“A piece of content or data is open if anyone is free to use, reuse, and redistribute it - subject only, at most, to the requirement to attribute and share-alike” (http://opendefinition.org/). Driven by demands for greater transparency from government, general freedom of information and an increased awareness of the unanticipated re-use values of existing information, Open Data has seen dramatic growth in the past two years. Is archaeology part of this general trend? Our aim is to explore what it means to make archaeological data open and what processes are required to make it happen in a satisfactory way. There are three major goals: (a) individual and institutional advocacy, (b) ethical discussion and consensusbuilding, and (c) knowledge transfer (licenses guidance, wider academic context, repositories etc.). In this paper, we explore some of these issues in greater detail.
Open Access, Open Data, Open Archaeology, Open Knowledge Foundation, Linked Open Data, Knowledge Transfer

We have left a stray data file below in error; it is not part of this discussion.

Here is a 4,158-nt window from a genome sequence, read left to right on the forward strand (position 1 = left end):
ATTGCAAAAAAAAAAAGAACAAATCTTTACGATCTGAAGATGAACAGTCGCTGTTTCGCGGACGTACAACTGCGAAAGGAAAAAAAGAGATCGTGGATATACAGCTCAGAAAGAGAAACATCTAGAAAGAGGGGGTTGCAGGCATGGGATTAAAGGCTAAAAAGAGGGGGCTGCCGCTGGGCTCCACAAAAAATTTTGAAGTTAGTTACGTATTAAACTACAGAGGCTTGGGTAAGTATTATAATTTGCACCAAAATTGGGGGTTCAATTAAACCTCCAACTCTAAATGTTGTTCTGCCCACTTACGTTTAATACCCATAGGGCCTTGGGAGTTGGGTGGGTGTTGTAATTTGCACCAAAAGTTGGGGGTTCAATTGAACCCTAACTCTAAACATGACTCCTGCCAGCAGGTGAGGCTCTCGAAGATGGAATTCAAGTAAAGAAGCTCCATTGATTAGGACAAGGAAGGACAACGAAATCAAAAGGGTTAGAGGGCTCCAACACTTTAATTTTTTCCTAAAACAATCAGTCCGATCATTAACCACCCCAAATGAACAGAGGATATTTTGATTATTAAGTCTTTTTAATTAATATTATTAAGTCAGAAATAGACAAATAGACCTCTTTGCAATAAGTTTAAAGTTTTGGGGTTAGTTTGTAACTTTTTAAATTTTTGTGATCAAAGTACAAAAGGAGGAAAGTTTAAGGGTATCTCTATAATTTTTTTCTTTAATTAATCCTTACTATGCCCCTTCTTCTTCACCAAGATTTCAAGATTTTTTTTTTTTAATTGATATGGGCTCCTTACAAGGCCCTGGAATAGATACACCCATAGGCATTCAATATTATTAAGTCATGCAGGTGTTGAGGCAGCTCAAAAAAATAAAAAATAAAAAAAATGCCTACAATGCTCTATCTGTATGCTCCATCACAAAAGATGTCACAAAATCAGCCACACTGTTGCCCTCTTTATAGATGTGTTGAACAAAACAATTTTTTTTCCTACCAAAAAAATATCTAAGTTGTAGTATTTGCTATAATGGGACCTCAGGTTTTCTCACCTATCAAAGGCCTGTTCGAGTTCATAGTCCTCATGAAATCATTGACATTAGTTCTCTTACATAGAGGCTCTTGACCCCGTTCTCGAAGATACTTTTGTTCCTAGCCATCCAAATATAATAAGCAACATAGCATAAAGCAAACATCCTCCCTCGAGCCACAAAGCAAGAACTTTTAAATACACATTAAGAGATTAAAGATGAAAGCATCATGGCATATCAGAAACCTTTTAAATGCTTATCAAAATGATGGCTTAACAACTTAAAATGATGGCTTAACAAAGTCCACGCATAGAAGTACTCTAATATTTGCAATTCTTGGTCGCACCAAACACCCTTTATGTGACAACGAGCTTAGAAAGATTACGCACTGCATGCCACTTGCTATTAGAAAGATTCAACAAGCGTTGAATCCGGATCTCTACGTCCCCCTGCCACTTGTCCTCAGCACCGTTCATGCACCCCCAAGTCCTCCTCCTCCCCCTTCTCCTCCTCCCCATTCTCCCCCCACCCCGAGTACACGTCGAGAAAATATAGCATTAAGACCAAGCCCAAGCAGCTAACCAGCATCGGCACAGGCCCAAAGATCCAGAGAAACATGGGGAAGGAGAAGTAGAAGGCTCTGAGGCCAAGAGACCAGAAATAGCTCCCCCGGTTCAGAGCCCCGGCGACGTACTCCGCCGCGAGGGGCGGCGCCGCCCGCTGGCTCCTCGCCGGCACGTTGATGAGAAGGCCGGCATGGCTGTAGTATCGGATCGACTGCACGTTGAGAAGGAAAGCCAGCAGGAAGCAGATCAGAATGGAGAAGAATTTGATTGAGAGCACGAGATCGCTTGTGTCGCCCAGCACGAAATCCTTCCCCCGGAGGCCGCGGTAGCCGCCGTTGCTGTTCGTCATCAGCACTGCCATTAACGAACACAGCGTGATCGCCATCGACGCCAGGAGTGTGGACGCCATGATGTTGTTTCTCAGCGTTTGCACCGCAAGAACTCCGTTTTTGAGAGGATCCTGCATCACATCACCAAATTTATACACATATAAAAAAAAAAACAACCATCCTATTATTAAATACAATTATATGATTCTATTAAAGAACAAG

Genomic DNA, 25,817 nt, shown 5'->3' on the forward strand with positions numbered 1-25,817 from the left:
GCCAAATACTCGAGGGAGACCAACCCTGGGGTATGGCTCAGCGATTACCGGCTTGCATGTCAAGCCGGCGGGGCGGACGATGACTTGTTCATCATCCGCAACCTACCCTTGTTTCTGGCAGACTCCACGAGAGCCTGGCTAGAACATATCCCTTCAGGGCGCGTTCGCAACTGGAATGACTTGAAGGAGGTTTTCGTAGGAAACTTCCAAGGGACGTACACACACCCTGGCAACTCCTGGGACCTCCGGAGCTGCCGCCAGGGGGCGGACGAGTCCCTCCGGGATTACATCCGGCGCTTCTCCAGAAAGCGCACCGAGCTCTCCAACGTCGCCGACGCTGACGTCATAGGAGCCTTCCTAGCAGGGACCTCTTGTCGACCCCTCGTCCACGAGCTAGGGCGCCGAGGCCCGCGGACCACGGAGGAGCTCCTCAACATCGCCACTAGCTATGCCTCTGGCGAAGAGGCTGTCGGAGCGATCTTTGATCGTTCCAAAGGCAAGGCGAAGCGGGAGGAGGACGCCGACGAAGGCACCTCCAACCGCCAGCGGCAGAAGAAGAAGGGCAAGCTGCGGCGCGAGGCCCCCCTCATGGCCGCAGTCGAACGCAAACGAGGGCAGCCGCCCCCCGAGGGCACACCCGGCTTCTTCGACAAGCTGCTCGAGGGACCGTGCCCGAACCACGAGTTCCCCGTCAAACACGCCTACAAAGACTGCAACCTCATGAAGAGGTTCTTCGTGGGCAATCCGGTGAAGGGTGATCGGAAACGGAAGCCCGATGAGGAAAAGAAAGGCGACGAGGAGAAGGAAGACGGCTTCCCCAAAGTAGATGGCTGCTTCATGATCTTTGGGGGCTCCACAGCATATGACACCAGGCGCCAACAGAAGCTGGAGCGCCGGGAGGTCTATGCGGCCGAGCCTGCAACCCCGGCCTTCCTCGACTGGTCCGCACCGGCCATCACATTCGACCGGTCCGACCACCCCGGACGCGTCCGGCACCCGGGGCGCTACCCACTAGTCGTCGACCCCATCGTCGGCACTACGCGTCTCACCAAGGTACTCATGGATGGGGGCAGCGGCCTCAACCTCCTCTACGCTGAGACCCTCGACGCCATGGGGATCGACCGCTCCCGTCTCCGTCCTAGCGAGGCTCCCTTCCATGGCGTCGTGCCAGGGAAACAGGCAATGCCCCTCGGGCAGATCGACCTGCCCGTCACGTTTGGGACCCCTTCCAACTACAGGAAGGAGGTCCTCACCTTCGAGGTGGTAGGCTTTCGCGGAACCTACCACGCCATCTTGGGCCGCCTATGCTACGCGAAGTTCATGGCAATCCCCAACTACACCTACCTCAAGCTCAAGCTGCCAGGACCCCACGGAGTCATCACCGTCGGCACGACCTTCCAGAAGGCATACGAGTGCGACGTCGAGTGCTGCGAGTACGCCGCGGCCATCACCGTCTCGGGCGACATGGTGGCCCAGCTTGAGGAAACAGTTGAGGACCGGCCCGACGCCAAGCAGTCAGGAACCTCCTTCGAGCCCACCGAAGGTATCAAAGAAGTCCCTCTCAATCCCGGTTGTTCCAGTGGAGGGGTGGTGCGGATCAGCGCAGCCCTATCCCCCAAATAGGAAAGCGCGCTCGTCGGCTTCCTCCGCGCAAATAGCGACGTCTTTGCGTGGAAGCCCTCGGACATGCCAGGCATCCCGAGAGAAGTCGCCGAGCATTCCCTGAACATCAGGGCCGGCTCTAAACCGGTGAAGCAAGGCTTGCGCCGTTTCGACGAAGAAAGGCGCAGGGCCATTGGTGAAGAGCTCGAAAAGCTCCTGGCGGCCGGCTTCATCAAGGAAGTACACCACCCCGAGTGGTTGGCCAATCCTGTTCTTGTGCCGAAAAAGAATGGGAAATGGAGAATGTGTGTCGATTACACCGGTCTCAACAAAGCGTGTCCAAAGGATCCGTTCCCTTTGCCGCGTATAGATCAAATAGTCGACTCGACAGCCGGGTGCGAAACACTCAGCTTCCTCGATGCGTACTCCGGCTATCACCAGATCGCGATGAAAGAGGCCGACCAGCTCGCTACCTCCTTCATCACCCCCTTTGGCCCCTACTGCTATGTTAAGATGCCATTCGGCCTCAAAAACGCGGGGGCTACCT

‘Open’ is increasingly invoked as an attractive thing to be, across a host of human behavioural domains from scientific practice to corporate responsibility to governmental action (to name but a few). The concept readily suggests notions of public accountability, transparency of practice, plurality of opinion and scientific repeatability, thus providing a catchy banner for the advocacy of a range of perceived public goods. In contrast, while being ‘closed’ might occasionally carry positive connotations of increased security, it is less marketable and causes significant problems for a domain whose advances are predicated on a developing and accessible corpus. Some aspects of the open agenda are now several decades old and have had a tangible impact on many different sectors. For example, two well- established international initiatives are Open Access (e.g. where publications such as journal articles are made publicly available without a fee) and Free/ Libre and Open Source Software (FOSS, where source code is made available under liberal licenses that encourage onward use and modification), both arguably expressions of a wider change in the free circulation of information and knowledge. A small minority of archaeologists have also been embracing, discussing and/or contributing to such initiatives for some time, particularly those with an interest in customising digital tools or encouraging broader archaeological participation and dialogue beyond a few well-resourced Western institutions (e.g. in line with the participatory agenda espoused by World Archaeology). Needless to say, the Web has been a catalyst for these changes.